Stop shaming young people for recent COVID-19 outbreak, says TikTok star
'The more we shame them, the less tests are going to get done,' says Max Taylor
Max Taylor has a message for fellow Nova Scotians — stop shaming young people for the recent COVID-19 outbreak.
The 22-year-old TikTok star from Halifax, and recent mayoral candidate, said social media is full of people denouncing his age group for its part in the province's growing number of cases.
"Let's encourage testing of our young people, because the more we shame them, the less tests are going to get done," Taylor told CBC's Mainstreet on Thursday.
Premier Stephen McNeil and Chief Medical Officer of Health Dr. Robert Strang have said they're concerned that the 18-35 age group is spreading the virus through social interactions, largely by going to bars and restaurants at night in downtown Halifax.
McNeil has singled the age group out, saying it's like they're "living as if COVID doesn't exist."
Can we stop with the shaming of young people who went to bars or restaurants? <br><br>How about we just encourage them to continue to get tested? <br><br>A week ago I ate 32 pieces of salmon nigiri by myself at a restaurant at 10:15. That does not make me a monster.—@max4mayor
"They are going out when they are feeling sick. They are going out in large groups and frankly different groups and are not distancing," the premier said during a news briefing last week.
Taylor doesn't think that kind of messaging helps.
"The more we shame, the less encouragement goes for them to get tested and so I think we just need to continue to give people support and say, 'Hey, go get tested,'" he said.
He said he doesn't condone large house parties but he wonders why McNeil is pointing the finger at people who visited businesses that his government allowed to stay open until recent days.
"When it comes to the systems in place for young people to go out until 2 a.m., the province put those out there and no one's talking about that. We're simply talking about the fact that young people went out," he said.
On Tuesday, the same day the province announced 37 new cases, bars and restaurants in the Halifax area were told to close to in-person dining for the next two weeks.
A spokesperson for the province told CBC News that of the 118 cases reported in November as of Tuesday, 85 were people between the age of 18 and 35.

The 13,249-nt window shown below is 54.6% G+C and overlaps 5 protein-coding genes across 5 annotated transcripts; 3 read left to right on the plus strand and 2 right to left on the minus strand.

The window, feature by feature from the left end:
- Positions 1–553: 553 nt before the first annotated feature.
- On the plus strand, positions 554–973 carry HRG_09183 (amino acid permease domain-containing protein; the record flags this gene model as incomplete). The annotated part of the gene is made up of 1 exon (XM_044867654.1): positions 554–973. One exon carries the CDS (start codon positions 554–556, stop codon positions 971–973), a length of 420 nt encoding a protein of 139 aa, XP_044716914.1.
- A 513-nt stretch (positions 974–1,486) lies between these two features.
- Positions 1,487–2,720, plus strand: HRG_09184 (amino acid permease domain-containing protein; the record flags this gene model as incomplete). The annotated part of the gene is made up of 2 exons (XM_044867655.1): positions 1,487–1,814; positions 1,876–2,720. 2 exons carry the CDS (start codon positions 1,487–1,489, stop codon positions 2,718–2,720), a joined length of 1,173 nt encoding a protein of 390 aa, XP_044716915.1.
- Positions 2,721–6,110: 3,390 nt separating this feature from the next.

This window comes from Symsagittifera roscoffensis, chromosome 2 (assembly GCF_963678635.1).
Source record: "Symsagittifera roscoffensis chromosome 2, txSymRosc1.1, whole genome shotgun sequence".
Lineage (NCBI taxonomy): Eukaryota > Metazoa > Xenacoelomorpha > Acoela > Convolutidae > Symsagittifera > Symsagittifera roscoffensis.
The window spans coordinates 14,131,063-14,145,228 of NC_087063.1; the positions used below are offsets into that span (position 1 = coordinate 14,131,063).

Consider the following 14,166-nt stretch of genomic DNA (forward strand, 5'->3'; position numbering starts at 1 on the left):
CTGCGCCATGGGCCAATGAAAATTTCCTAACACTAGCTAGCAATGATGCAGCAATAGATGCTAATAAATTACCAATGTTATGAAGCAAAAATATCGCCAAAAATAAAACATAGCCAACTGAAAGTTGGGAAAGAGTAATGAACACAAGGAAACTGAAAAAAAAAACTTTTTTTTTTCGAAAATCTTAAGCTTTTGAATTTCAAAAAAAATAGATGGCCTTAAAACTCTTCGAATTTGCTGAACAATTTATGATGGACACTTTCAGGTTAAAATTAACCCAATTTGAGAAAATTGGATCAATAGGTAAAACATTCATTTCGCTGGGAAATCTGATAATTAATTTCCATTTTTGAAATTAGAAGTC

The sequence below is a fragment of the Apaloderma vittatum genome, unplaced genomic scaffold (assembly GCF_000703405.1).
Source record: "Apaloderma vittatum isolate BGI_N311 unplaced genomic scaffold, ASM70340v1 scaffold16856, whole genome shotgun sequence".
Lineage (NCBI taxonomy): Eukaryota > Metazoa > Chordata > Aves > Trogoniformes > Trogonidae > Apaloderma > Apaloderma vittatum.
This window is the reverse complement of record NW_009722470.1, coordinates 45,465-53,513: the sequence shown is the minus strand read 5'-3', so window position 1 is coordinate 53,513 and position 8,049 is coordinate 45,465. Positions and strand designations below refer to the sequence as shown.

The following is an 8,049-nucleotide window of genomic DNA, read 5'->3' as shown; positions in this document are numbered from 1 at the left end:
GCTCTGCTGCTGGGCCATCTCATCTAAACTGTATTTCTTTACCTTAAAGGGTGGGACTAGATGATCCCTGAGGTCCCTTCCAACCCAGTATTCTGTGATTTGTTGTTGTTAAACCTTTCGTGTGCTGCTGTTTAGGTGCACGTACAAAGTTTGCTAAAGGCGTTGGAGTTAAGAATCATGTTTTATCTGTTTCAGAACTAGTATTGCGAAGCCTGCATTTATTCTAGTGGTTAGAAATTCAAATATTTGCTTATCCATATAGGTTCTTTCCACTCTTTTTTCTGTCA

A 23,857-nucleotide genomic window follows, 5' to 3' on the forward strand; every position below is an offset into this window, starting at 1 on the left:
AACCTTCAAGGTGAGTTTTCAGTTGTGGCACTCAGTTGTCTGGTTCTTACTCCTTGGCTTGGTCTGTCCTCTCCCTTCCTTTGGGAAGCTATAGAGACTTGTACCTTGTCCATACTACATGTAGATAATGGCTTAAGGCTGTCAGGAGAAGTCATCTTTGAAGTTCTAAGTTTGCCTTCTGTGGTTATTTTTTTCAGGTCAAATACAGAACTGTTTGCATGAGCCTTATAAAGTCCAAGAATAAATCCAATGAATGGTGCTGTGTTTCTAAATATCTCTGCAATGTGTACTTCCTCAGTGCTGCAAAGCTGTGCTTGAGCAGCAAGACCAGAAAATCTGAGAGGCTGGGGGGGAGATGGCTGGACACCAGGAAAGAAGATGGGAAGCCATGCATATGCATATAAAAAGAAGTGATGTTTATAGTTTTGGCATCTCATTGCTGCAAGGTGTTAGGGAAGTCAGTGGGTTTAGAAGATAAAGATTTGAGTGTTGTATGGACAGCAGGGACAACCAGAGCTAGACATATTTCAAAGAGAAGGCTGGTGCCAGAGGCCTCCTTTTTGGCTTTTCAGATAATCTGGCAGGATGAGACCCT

People waiting hours at rapid-testing sites
Rapid-testing sites aimed at asymptomatic young people have been established, the most recent on Morris Street in Halifax.
Taylor said he was at the rapid-testing site this week and it took a couple hours of standing in line before he received his negative test result.
"I think that it's also our responsibility to be out here and following the guidelines and getting tested to make sure that we're doing the most we can," Andrew Henteleff said as he waited in line with a few friends for his rapid COVID-19 test.
Dr. Lisa Barrett, an infectious disease specialist at Dalhousie University, is helping to run the new rapid-testing sites.
She said it appears most people getting tests are in the 18-35 range, but there are also people who are younger and older.
She said the people showing up for testing are eager to do their part.
"I wasn't expecting the number of people who consistently said, 'This is part of how I feel I'm doing my bit in COVID.' Wow, really, really impressive," she told CBC's Mainstreet.
COVID-19 stigma survey underway
A professor at Dalhousie University launched an online survey to collect stories from people in the province who've experienced shame and stigma related to the pandemic.
In the early stages of the pandemic, the people getting shamed were those who appeared to be of Asian descent, said Dr. Bob Huish.
"But since then, we've seen other groups come forward. People who are not from Nova Scotia, who are driving cars without Nova Scotia plates, as well as frontline workers in the pandemic," he said.
Now, young people are another group coming forward about their experiences with being shamed.
Huish said when people feel stigmatized, it can lead to mental health challenges and societal division.
"When people are meant to feel responsible or blamed for something as globally inclusive as a pandemic, all we're doing is creating further wedges," he said.
With files from Colleen Jones, CBC's Mainstreet